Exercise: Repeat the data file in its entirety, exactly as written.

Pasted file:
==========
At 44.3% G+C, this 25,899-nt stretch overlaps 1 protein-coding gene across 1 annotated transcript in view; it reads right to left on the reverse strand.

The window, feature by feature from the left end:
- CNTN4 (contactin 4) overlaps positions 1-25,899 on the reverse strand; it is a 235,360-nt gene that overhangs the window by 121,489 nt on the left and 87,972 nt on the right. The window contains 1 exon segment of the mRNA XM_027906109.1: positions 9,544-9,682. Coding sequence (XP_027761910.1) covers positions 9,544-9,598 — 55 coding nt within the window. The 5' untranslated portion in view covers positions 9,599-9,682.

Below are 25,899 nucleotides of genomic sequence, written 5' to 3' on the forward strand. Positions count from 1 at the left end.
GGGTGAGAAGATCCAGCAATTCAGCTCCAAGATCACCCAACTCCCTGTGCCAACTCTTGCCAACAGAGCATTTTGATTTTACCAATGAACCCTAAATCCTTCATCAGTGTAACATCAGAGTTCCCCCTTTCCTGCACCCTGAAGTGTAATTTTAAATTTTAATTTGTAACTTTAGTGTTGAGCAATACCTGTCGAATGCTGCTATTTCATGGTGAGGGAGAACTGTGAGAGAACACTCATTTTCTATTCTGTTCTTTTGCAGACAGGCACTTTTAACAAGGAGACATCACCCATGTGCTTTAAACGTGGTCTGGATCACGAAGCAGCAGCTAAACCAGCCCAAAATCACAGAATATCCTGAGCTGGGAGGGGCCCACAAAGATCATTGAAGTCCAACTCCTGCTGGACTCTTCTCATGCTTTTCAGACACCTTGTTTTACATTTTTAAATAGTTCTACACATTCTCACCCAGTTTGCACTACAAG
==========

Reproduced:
At 44.3% G+C, this 25,899-nt stretch overlaps 1 protein-coding gene across 1 annotated transcript in view; it reads right to left on the reverse strand.

The window, feature by feature from the left end:
- CNTN4 (contactin 4) overlaps positions 1-25,899 on the reverse strand; it is a 235,360-nt gene that overhangs the window by 121,489 nt on the left and 87,972 nt on the right. The window contains 1 exon segment of the mRNA XM_027906109.1: positions 9,544-9,682. Coding sequence (XP_027761910.1) covers positions 9,544-9,598 — 55 coding nt within the window. The 5' untranslated portion in view covers positions 9,599-9,682.

Below are 25,899 nucleotides of genomic sequence, written 5' to 3' on the forward strand. Positions count from 1 at the left end.
GGGTGAGAAGATCCAGCAATTCAGCTCCAAGATCACCCAACTCCCTGTGCCAACTCTTGCCAACAGAGCATTTTGATTTTACCAATGAACCCTAAATCCTTCATCAGTGTAACATCAGAGTTCCCCCTTTCCTGCACCCTGAAGTGTAATTTTAAATTTTAATTTGTAACTTTAGTGTTGAGCAATACCTGTCGAATGCTGCTATTTCATGGTGAGGGAGAACTGTGAGAGAACACTCATTTTCTATTCTGTTCTTTTGCAGACAGGCACTTTTAACAAGGAGACATCACCCATGTGCTTTAAACGTGGTCTGGATCACGAAGCAGCAGCTAAACCAGCCCAAAATCACAGAATATCCTGAGCTGGGAGGGGCCCACAAAGATCATTGAAGTCCAACTCCTGCTGGACTCTTCTCATGCTTTTCAGACACCTTGTTTTACATTTTTAAATAGTTCTACACATTCTCACCCAGTTTGCACTACAAG